Originally the tension of the respiratory muscles was tested in normal subjects by taking maximum pressure measurements at the mouth (Pimax),1617 while oesophageal and gastric balloon catheters allow the study of diaphragmatic strength. Contractions of the diaphragm can be obtained by electric or magnetic stimulation of the phrenic nerves.1819
In the intubated patient maximal pressure generation can be assessed during occluded maximal manoeuvres and this can be simply performed as the endotracheal tube is easily accessible. PImax was originally measured in intubated patients being weaned from mechanical ventilation by Sahn and Lakshminarayan.1 Patients with severe weakness (PImax <20 cm H2O) were unable to wean. However, as a sole indicator of the ability to breathe spontaneously, muscle strength alone may not predict success or failure. Severely weak muscles can only sustain spontaneous breathing if all other factors are entirely normal.
The measurement of respiratory muscle strength on the ICU presents more challenges.20 Firstly, generating maximal pressure with an artificial airway leads to movement of the endotracheal tube which inhibits maximal pressure generation. Secondly, many patients cannot sustain the one second plateau pressure demanded by the original PImax protocol.16 Lastly, few patients can coordinate respiration to ensure that they reach residual volume before maximum inspiratory effort.
In order to improve the ability of patients and normal subjects to perform a maximal inspiratory manoeuvre, brief inspiratory efforts were investigated during gasping against a closed airway with pressure measured in the endotracheal tube.13 21 Inspiration against an occluded airway is well tolerated by patients provided the technique is well explained and that the gasping does not continue for longer than 20 seconds. An advantage of the gasp is that maximal efforts build up over the 3-8 inspiratory efforts. This technique has been used to measure strength in patients who are not fully conscious, enabling a voluntary estimate to be made in a group of patients who were previously unable to comply with a volitional protocol.21
When the reproducibility of the measurement of inspiratory strength was assessed in intubated patients, the between observer, within day, and between day variability of inspira-tory efforts were very variable.22 The observation of a low (weak) inspiratory pressure has to be treated with caution. However, a strong effort is reassuring and unlikely to be an artifact. Finally, non-volitional magnetic stimulation of the diaphragm has been applied to the critically ill. This technique may enable studies to be performed that will address the time course and extent of respiratory and skeletal muscle weakness in critically ill patients.23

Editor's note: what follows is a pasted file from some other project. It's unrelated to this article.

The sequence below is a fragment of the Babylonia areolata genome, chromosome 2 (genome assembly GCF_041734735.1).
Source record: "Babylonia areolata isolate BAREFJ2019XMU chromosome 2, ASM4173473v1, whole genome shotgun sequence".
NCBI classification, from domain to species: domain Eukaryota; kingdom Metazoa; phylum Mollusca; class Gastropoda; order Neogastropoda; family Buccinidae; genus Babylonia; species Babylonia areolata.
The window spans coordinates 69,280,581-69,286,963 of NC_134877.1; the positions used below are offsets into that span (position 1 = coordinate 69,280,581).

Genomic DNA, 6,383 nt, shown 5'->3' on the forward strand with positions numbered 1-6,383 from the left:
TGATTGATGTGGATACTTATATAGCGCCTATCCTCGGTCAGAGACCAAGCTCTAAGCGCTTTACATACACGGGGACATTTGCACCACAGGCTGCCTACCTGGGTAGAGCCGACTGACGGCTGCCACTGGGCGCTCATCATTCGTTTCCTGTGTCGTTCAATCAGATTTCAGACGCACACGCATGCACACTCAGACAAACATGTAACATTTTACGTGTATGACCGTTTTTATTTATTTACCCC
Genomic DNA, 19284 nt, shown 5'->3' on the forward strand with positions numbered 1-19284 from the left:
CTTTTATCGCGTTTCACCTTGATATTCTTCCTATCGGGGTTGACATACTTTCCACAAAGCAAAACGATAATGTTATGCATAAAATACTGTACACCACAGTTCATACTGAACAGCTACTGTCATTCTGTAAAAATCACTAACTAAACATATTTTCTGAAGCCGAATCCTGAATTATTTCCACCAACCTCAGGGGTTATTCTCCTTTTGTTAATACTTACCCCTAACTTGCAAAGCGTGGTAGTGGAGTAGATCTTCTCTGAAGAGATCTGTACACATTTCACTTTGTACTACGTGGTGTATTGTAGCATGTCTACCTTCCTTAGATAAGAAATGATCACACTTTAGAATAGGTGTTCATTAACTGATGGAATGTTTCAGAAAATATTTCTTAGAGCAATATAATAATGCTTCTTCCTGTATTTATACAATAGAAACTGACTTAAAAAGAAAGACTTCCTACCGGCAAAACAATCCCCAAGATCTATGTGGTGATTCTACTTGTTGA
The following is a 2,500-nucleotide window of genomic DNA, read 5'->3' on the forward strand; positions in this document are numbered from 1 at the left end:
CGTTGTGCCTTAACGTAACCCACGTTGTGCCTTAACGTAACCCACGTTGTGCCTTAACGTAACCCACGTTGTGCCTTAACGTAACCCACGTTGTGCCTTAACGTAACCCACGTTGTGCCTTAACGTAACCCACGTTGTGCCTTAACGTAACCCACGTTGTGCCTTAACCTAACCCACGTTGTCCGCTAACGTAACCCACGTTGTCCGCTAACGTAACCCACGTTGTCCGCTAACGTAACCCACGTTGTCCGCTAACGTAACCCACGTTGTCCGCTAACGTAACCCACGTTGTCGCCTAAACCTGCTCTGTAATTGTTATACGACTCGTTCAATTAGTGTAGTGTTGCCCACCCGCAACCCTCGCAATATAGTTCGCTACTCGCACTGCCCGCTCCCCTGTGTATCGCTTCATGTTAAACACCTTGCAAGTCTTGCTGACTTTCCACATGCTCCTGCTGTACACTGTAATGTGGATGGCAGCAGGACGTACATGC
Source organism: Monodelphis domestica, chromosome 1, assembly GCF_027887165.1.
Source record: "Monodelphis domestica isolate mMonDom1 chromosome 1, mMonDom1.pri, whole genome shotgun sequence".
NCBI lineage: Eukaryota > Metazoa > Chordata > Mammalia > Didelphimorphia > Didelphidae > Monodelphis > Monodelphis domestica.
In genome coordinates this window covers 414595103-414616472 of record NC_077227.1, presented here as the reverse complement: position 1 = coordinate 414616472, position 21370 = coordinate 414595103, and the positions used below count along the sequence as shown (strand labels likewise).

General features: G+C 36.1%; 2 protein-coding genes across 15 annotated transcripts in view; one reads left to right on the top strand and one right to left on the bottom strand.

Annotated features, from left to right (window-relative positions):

Aetiology of respiratory muscle weakness in the critically ill
Although most patients are weak, the precise cause of weakness is not always known. Causes of acute weakness include electrolyte disturbances such as hypophosphataemia and hypomagnesaemia. Although electrolyte abnormalities are relatively common on the ICU, their significance in this context is unknown. Long term weakness may be due to critical illness itself. Disuse of skeletal muscles leads to atrophy, where the reduced cross section of the muscle decreases maximum tension. This process is rapid and 7-10 days of disuse may decrease maximum pressure generation by the diaphragm by 50%.24 Critical illnesses are commonly associated with a polyneuropathy,25 with or without a myopathy.26 Such patients may present with extreme weakness, mainly in the legs, and tetraplegia is possible.27
If the muscles are weak, can we improve strength with exercise or training? Skeletal muscle responds to training regimens by increasing mass and cross sectional area. For a training regimen to be effective it must be controlled, such that the task is repetitive and supramaximal with periods of rest between training exercises.28 In addition, strength training differs conceptually and in practice from endurance training.29 For the respiratory muscles, training is ill defined and although it is felt that the respiratory muscles should behave in a similar manner to other muscle groups, definitive studies have yet to show how they may be trained. It is likely that the response to training will in part be genetically determined. The general observation that some individuals are responsive to and have ability at certain types of exercise has led to studies showing genetic differences in the response to training according to genotype.30 A genetic polymorphism of the angiotensin converting enzyme (ACE) gene has been described with a 256 base pair deletion or insertion, termed DD or II.31 In de-trained subjects there is an 11-fold difference between homozygous subgroups in response to performing a repetitive biceps exercise.30 Recently, respiratory muscle strength and endurance was studied in de-trained subjects who underwent general non-specific training. Respiratory muscle endurance was increased fivefold in the II subgroup.32
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